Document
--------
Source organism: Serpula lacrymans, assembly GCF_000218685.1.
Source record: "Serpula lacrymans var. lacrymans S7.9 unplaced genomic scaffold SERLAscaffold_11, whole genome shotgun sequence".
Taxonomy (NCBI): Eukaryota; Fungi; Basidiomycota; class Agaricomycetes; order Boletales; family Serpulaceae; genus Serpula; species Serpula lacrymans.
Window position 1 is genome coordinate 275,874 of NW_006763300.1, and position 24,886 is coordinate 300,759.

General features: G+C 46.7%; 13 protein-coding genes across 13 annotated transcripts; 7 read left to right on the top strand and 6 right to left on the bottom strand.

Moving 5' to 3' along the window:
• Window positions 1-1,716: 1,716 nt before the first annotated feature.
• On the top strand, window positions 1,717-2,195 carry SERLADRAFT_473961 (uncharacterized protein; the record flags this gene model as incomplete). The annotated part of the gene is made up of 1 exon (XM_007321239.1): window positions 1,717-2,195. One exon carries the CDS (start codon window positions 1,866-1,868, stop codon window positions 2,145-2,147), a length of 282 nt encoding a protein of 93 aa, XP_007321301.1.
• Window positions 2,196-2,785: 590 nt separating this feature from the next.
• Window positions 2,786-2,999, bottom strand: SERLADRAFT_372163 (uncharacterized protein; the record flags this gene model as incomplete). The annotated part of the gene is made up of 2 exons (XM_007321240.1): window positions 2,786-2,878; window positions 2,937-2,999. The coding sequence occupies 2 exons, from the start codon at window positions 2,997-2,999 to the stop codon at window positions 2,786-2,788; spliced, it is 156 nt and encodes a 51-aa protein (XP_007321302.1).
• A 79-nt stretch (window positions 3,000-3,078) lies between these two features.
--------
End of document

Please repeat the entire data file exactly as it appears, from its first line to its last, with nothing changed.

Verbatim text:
Source organism: Serpula lacrymans, assembly GCF_000218685.1.
Source record: "Serpula lacrymans var. lacrymans S7.9 unplaced genomic scaffold SERLAscaffold_11, whole genome shotgun sequence".
Taxonomy (NCBI): Eukaryota; Fungi; Basidiomycota; class Agaricomycetes; order Boletales; family Serpulaceae; genus Serpula; species Serpula lacrymans.
Window position 1 is genome coordinate 275,874 of NW_006763300.1, and position 24,886 is coordinate 300,759.

General features: G+C 46.7%; 13 protein-coding genes across 13 annotated transcripts; 7 read left to right on the top strand and 6 right to left on the bottom strand.

Moving 5' to 3' along the window:
• Window positions 1-1,716: 1,716 nt before the first annotated feature.
• On the top strand, window positions 1,717-2,195 carry SERLADRAFT_473961 (uncharacterized protein; the record flags this gene model as incomplete). The annotated part of the gene is made up of 1 exon (XM_007321239.1): window positions 1,717-2,195. One exon carries the CDS (start codon window positions 1,866-1,868, stop codon window positions 2,145-2,147), a length of 282 nt encoding a protein of 93 aa, XP_007321301.1.
• Window positions 2,196-2,785: 590 nt separating this feature from the next.
• Window positions 2,786-2,999, bottom strand: SERLADRAFT_372163 (uncharacterized protein; the record flags this gene model as incomplete). The annotated part of the gene is made up of 2 exons (XM_007321240.1): window positions 2,786-2,878; window positions 2,937-2,999. The coding sequence occupies 2 exons, from the start codon at window positions 2,997-2,999 to the stop codon at window positions 2,786-2,788; spliced, it is 156 nt and encodes a 51-aa protein (XP_007321302.1).
• A 79-nt stretch (window positions 3,000-3,078) lies between these two features.